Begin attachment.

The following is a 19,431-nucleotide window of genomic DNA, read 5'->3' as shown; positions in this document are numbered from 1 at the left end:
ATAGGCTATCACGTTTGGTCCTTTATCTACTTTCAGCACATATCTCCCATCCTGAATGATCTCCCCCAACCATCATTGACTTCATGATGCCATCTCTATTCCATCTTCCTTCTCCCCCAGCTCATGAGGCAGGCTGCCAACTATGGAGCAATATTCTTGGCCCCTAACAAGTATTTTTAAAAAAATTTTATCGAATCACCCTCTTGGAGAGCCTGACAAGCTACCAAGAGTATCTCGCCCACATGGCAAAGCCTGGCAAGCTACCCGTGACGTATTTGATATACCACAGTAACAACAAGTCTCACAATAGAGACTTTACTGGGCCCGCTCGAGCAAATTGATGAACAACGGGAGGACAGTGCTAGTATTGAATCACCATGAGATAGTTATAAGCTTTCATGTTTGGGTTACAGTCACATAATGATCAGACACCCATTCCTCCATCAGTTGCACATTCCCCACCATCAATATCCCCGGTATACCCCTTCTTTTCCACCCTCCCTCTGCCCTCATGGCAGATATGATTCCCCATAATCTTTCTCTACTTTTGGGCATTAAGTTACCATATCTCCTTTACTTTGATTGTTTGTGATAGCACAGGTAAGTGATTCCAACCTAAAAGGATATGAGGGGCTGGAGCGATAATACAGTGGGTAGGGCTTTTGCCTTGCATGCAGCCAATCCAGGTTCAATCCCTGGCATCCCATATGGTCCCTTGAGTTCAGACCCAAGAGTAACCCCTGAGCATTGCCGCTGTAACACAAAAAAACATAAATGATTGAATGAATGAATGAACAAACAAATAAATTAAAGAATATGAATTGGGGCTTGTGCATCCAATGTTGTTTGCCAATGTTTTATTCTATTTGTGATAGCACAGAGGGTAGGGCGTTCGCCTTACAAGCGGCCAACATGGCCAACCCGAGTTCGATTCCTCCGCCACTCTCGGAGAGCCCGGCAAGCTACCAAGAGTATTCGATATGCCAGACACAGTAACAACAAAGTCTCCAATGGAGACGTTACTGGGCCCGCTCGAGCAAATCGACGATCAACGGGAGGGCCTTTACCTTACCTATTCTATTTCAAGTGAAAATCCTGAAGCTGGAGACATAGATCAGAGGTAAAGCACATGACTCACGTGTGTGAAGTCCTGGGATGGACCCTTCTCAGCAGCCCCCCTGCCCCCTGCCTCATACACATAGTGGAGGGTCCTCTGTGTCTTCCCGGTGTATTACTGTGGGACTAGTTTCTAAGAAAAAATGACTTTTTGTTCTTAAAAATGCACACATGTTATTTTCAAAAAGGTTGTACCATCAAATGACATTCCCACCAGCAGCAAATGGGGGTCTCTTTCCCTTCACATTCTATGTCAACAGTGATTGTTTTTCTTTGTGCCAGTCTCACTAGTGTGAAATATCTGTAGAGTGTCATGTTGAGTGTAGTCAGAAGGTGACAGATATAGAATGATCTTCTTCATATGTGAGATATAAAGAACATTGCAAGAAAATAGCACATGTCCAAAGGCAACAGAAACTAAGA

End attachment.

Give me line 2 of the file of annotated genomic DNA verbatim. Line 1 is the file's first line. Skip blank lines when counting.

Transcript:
ATAGGCTATCACGTTTGGTCCTTTATCTACTTTCAGCACATATCTCCCATCCTGAATGATCTCCCCCAACCATCATTGACTTCATGATGCCATCTCTATTCCATCTTCCTTCTCCCCCAGCTCATGAGGCAGGCTGCCAACTATGGAGCAATATTCTTGGCCCCTAACAAGTATTTTTAAAAAAATTTTATCGAATCACCCTCTTGGAGAGCCTGACAAGCTACCAAGAGTATCTCGCCCACATGGCAAAGCCTGGCAAGCTACCCGTGACGTATTTGATATACCACAGTAACAACAAGTCTCACAATAGAGACTTTACTGGGCCCGCTCGAGCAAATTGATGAACAACGGGAGGACAGTGCTAGTATTGAATCACCATGAGATAGTTATAAGCTTTCATGTTTGGGTTACAGTCACATAATGATCAGACACCCATTCCTCCATCAGTTGCACATTCCCCACCATCAATATCCCCGGTATACCCCTTCTTTTCCACCCTCCCTCTGCCCTCATGGCAGATATGATTCCCCATAATCTTTCTCTACTTTTGGGCATTAAGTTACCATATCTCCTTTACTTTGATTGTTTGTGATAGCACAGGTAAGTGATTCCAACCTAAAAGGATATGAGGGGCTGGAGCGATAATACAGTGGGTAGGGCTTTTGCCTTGCATGCAGCCAATCCAGGTTCAATCCCTGGCATCCCATATGGTCCCTTGAGTTCAGACCCAAGAGTAACCCCTGAGCATTGCCGCTGTAACACAAAAAAACATAAATGATTGAATGAATGAATGAACAAACAAATAAATTAAAGAATATGAATTGGGGCTTGTGCATCCAATGTTGTTTGCCAATGTTTTATTCTATTTGTGATAGCACAGAGGGTAGGGCGTTCGCCTTACAAGCGGCCAACATGGCCAACCCGAGTTCGATTCCTCCGCCACTCTCGGAGAGCCCGGCAAGCTACCAAGAGTATTCGATATGCCAGACACAGTAACAACAAAGTCTCCAATGGAGACGTTACTGGGCCCGCTCGAGCAAATCGACGATCAACGGGAGGGCCTTTACCTTACCTATTCTATTTCAAGTGAAAATCCTGAAGCTGGAGACATAGATCAGAGGTAAAGCACATGACTCACGTGTGTGAAGTCCTGGGATGGACCCTTCTCAGCAGCCCCCCTGCCCCCTGCCTCATACACATAGTGGAGGGTCCTCTGTGTCTTCCCGGTGTATTACTGTGGGACTAGTTTCTAAGAAAAAATGACTTTTTGTTCTTAAAAATGCACACATGTTATTTTCAAAAAGGTTGTACCATCAAATGACATTCCCACCAGCAGCAAATGGGGGTCTCTTTCCCTTCACATTCTATGTCAACAGTGATTGTTTTTCTTTGTGCCAGTCTCACTAGTGTGAAATATCTGTAGAGTGTCATGTTGAGTGTAGTCAGAAGGTGACAGATATAGAATGATCTTCTTCATATGTGAGATATAAAGAACATTGCAAGAAAATAGCACATGTCCAAAGGCAACAGAAACTAAGA